In one of the earliest publications, the authors described an antegrade method where they used a guidewire 2 cm shorter than the stent.[24] The smooth uncut end of the guidewire is passed down to the closed end and the cut hard end passed up to the open end through two holes in the stent approximately below and above the level of the stone as shown on a KUB X-ray. They adjusted the guidewire in such a way that the upper end remained almost straight and the lower end slightly curved. They inserted the whole stent down first till the upper end reached the level of ureterotomy. The upper end was pushed up and the guidewire was removed by holding in the part remaining outside the stent. Very recently in another publication, a similar technique using a short guidewire with a DJ stent closed at both ends was mentioned.[25]

In another technique, a DJ stent with both ends closed was threaded on a guidewire which was 1 cm longer than the stent, passed through the side holes, so that 1–2 cm of the guidewire remained outside the stent.[10],[12] After insertion of the stent, the guidewire was removed by grasping this portion. One surgeon in his paper described a method where he calculates approximately the position of the stone in the ureter on a digital X-ray KUB.[13] At that point, he makes a slit in the DJ stent to put a silk tie on the guidewire to pull it out. However, by making a split in the stent, the tensile strength may be compromised. Also after insertion of the stent when pulling the guidewire, this split may become wider, further increasing the risk of stent fracture. Sometimes pulling out the guidewire may be difficult and it may pull out the stent.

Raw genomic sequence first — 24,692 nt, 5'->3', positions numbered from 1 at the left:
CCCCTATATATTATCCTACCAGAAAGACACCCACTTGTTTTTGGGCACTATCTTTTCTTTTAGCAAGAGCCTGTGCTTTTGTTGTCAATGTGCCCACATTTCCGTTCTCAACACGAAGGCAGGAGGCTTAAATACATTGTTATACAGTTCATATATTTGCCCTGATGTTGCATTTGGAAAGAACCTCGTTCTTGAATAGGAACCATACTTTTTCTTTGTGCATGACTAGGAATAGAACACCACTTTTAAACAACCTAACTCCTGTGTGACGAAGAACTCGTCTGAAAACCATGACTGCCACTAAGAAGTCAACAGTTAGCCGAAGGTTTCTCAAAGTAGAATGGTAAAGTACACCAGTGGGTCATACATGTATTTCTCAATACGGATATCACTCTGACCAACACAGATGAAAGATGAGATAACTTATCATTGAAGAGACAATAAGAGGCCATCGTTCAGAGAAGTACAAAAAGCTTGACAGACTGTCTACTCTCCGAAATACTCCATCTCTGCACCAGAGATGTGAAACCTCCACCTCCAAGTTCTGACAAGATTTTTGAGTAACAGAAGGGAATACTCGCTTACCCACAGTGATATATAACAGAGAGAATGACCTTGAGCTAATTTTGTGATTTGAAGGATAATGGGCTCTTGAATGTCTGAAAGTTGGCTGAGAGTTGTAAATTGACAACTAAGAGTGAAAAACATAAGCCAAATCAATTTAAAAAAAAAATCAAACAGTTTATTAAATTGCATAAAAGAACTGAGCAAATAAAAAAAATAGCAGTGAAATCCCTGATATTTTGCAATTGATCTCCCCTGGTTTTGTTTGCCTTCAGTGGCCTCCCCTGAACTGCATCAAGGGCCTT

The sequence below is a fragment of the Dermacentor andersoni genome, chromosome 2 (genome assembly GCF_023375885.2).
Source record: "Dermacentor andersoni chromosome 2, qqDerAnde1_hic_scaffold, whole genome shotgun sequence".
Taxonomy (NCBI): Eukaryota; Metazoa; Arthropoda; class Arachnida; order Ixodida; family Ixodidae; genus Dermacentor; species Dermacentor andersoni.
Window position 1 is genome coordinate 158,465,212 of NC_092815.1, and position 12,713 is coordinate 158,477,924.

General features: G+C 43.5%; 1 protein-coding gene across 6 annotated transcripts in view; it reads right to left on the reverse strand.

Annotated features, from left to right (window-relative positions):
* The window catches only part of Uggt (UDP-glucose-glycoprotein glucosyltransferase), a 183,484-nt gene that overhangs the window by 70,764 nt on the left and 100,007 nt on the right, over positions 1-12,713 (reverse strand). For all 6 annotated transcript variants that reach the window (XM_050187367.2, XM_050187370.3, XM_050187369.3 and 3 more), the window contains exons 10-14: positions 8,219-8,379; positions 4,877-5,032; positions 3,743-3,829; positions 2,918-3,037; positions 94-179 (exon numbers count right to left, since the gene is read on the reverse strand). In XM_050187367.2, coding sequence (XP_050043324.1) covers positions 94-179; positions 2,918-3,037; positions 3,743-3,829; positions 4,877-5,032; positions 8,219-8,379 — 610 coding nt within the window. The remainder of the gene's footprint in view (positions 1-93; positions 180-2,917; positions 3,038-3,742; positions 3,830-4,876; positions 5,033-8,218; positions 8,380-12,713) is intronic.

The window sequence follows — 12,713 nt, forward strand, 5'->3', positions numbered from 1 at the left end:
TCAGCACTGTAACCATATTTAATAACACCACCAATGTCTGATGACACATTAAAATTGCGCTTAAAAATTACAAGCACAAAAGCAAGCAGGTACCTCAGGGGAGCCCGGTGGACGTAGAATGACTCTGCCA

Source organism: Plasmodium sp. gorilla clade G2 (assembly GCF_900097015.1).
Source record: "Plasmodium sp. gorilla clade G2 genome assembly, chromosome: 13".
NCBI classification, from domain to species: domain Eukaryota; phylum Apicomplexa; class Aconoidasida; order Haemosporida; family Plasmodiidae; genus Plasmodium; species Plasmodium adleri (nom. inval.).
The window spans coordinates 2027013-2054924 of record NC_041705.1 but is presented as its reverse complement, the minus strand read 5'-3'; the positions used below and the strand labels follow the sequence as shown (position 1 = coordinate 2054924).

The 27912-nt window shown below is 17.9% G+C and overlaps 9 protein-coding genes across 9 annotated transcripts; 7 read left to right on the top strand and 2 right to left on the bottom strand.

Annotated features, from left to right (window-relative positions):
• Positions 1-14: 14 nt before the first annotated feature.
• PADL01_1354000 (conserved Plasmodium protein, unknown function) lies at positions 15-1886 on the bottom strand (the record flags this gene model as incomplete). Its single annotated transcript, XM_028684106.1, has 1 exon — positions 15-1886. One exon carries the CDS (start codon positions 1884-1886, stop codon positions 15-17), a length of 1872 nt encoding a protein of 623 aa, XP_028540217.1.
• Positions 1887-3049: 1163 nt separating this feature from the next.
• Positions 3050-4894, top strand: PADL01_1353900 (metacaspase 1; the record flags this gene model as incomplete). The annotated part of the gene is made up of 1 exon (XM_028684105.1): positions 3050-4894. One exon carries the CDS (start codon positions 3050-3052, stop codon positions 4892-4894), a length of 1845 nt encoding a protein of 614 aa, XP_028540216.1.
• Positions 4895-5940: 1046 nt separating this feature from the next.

In a similar technique, some authors used a DJ stent with both ends closed but with two guidewires.[11],[15],[17] They inserted the guidewires through two side holes into the stent without splitting it. In this method, pushing the stent along with the two guidewires into the narrow retroperitoneal space and then manipulating the tips of the stent into the narrow ureterotomy may sometimes be difficult.[17] These wires can become entangled and create problems when the folded DJ stent is pushed down into the working space.[24] Moreover, the introduction of the two ends of the folded stent through the ureterotomy in opposite directions might damage the ureter.[24] Some confirmed the correct positioning of the lower end of stent in the urinary bladder by flexible cystoscopy before closing the ureterotomy site.[15]

In a similar method using two guidewires, the authors replaced the metallic guidewires with plastic wires found in No. 8 pediatric catheters.[21] Few authors described another percutaneous technique through an 18-gauge needle, in which the distal part of the stent with a guidewire through a side hole is pushed down the ureterotomy site into the urinary bladder and the guidewire is removed. The upper end of the stent is than pushed up retrograde into the renal pelvis.[17]

Our technique does not need any costly equipment like the ureteroscope. Furthermore, if there is any resistance when passing the stent up or down, one should suspect any undiagnosed missed stone. There is no need to change the position of the patient for insertion of the stent. As the tip of our guidewire is very soft and malleable, none of our patients had any complications such as perforation of the ureter or submucosal dissection. After putting the lower end, one can confirm its placement into the bladder by pressing over the suprapubic area and observing urine coming out from the upper end of the stent.


Our technique of stenting is a very fast, safe, and easy technique. With more and more use of laparoscopy in the management of ureteropelvic stones, pyeloplasty, and ureteroureterostomy, one needs to find out an easy technique of DJ stenting.

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Conflicts of interest

There are no conflicts of interest.